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Ahriman is an entity not actually encountered in the game, but mentioned by Rebecca when musing about the deity that, upon solving the riddle of Arqua, awarded us with the Sword of the Dragon:

Adam: Who do you think that spirit was who procured Eternity?
Rebecca: Well given the Persian undertones of Aqua [sic][1] and the fact that he materialized from a fountain there's a good chance he was Tishtrya.
Adam: I've heard of him. Yes. The Iranian god of water.
Rebecca: God of all water. Clouds, lakes and the sea. He was an ally of Ahura Mazdah the Wise Lord in the struggle against the dark forces of evil under Ahriman in mythol... [sic]
Adam: O.K Rebecca, that was all a long time ago...

Theological Background and ContextEdit

Angra Mainyu (also: Aŋra Mainiiu or Middle Persian Ahriman) is the Avestan-language name of Zoroastrianism's hypostasis of the "destructive spirit".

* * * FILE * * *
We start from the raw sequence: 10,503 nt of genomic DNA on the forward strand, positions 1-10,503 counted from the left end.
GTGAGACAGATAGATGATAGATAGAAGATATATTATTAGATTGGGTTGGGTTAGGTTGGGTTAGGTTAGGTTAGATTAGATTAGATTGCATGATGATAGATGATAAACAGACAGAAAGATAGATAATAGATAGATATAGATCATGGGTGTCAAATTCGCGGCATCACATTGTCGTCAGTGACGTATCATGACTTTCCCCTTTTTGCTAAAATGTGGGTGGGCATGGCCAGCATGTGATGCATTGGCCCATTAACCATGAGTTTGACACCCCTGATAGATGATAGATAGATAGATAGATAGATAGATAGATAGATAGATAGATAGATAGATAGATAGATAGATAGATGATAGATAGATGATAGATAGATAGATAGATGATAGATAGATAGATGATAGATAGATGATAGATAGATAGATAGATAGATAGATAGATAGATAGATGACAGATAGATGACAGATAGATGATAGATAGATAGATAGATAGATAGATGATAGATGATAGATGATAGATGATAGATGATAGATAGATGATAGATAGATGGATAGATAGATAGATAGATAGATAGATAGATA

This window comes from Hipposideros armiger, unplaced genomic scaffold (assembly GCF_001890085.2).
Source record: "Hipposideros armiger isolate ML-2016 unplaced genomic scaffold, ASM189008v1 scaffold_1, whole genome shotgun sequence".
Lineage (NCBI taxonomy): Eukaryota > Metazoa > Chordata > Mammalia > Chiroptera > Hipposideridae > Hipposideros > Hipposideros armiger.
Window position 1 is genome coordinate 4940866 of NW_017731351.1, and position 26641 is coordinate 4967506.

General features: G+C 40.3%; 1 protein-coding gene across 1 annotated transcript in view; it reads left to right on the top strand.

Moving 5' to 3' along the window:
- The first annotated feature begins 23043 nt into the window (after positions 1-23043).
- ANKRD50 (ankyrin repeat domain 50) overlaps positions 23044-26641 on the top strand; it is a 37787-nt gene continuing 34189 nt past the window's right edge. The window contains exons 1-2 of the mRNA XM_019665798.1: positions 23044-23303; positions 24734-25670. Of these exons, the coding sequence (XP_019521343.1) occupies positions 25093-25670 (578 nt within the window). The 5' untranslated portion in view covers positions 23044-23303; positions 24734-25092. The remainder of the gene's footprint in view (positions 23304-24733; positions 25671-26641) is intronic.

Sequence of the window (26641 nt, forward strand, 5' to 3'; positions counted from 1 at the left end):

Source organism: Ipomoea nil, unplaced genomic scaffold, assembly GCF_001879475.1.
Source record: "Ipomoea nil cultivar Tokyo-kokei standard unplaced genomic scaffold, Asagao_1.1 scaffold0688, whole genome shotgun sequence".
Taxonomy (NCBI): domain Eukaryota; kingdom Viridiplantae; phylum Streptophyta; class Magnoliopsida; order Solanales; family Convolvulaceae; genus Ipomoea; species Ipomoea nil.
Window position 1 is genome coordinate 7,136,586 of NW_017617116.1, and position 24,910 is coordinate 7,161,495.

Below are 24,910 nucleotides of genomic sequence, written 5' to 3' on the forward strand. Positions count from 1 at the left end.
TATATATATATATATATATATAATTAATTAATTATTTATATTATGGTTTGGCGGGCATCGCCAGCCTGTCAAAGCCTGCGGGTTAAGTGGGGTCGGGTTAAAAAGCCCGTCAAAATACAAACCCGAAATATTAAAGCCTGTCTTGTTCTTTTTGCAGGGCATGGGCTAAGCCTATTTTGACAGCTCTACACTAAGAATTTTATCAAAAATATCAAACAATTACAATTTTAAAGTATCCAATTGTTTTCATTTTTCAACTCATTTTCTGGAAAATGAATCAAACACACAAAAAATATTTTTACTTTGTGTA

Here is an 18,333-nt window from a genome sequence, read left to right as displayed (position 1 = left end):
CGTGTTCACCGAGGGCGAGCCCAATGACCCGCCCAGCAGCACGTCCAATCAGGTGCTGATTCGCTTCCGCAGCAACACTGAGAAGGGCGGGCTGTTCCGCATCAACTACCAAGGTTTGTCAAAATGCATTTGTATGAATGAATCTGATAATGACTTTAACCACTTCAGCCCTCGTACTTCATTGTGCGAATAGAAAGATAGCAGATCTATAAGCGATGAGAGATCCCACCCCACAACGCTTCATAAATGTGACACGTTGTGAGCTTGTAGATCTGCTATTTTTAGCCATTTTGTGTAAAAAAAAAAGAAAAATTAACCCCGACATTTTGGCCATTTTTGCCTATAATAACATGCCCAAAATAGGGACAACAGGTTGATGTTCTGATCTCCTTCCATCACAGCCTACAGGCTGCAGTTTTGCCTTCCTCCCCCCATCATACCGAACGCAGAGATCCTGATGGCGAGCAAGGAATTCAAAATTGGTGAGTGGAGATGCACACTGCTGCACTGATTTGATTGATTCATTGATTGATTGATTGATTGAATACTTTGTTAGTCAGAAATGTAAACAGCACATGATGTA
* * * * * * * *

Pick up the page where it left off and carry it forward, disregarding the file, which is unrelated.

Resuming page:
According to the ancient Iranian religion of Zoroastrianism, Tishtrya was an ally of Ahura Mazdah the Wise Lord in the struggle against the dark forces of evil under Ahriman:
In the mythology of Yasht 8.21-29,[2][3] Tishtrya, as a mighty white horse with golden ears and golden tail, rushes towards the cosmic sea Vourukhasha. On his way, he is confronted by Apaosha, the Zoroastrian demon of drought, as a horrible black horse with black ears and black tail. They battle for three days and nights until Apaosha drives Tishtrya away. Tishtrya then complains to Ahura Mazda that he was weakened because humankind did not give him his due of proper prayers and sacrifices. Ahura Mazda then himself offers sacrifice to Tishtrya, who now strengthened reengages Apaosha in battle at noon and conquers the demon of drought. Tishtrya then causes the rains to fall freely upon the earth and all is well again.

References Edit

  1. This supposed spelling error in the subtitles actually sparks a bit of interest, considering aqua is the Latin word for "water" (and Tishtrya is the Zoroastrian deity representating all forms of water).
  2. Brunner, Christopher J. (1987), "Apōš", Encyclopaedia Iranica, 2, New York: Routledge & Kegan Paul, pp. 161-162.
  3. Lommel, Herman (1927), Die Yašts des Awesta, Göttingen-Leipzig: Vandenhoeck & Ruprecht/JC Hinrichs.

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